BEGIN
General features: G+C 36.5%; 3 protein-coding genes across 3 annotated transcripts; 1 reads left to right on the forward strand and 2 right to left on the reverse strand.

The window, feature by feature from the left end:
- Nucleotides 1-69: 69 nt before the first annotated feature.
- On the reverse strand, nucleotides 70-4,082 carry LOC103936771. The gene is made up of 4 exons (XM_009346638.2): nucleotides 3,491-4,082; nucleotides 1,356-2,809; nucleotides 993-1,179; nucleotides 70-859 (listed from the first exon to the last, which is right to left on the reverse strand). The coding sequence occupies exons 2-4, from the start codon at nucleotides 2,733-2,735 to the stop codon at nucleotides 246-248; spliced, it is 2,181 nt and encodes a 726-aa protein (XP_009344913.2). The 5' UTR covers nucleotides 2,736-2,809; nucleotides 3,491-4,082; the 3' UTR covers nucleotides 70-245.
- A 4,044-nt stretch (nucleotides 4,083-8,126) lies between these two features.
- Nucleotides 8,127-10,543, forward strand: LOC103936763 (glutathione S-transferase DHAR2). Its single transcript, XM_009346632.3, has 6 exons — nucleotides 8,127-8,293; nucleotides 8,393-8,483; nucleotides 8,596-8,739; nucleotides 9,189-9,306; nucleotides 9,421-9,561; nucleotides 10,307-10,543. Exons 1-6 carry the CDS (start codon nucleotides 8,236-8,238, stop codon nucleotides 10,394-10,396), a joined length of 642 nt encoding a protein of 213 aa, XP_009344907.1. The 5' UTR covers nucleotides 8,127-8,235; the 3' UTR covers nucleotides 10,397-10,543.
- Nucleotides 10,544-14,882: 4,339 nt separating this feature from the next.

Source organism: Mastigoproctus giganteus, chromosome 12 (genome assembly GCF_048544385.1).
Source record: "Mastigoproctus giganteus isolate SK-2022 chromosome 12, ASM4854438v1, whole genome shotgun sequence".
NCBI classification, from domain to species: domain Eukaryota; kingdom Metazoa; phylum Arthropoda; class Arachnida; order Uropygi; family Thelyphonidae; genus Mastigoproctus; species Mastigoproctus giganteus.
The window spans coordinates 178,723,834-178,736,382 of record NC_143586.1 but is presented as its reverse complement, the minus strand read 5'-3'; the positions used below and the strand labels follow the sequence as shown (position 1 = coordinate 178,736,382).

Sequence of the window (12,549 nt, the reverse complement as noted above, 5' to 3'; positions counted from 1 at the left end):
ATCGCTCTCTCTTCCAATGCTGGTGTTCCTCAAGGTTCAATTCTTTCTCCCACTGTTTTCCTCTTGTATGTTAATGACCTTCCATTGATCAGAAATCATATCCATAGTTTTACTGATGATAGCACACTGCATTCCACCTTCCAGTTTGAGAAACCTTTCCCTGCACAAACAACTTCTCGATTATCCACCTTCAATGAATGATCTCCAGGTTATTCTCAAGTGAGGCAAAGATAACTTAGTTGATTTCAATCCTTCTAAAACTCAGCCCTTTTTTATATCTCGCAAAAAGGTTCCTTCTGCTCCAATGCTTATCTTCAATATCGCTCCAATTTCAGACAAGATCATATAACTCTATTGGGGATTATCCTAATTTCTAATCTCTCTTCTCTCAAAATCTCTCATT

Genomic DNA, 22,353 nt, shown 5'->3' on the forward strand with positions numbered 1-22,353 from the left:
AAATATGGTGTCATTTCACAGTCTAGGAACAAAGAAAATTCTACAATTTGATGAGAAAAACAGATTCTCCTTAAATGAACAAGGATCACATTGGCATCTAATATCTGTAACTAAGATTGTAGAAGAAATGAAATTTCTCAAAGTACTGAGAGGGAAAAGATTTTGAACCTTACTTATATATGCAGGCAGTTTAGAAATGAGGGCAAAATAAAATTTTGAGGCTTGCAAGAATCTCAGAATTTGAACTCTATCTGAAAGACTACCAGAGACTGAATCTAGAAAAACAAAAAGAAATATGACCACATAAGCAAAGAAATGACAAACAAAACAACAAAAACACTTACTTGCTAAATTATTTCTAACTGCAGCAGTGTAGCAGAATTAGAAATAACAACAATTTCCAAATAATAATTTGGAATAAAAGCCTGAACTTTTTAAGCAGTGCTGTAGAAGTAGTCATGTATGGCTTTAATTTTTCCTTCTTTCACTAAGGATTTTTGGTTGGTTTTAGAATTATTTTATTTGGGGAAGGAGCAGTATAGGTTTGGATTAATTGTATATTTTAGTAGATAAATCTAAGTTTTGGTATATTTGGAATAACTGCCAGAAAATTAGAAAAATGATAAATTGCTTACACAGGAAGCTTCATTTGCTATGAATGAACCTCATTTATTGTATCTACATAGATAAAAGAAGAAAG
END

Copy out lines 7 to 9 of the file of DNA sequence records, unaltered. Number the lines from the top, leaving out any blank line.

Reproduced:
- Nucleotides 10,544-14,882: 4,339 nt separating this feature from the next.

Source organism: Mastigoproctus giganteus, chromosome 12 (genome assembly GCF_048544385.1).
Source record: "Mastigoproctus giganteus isolate SK-2022 chromosome 12, ASM4854438v1, whole genome shotgun sequence".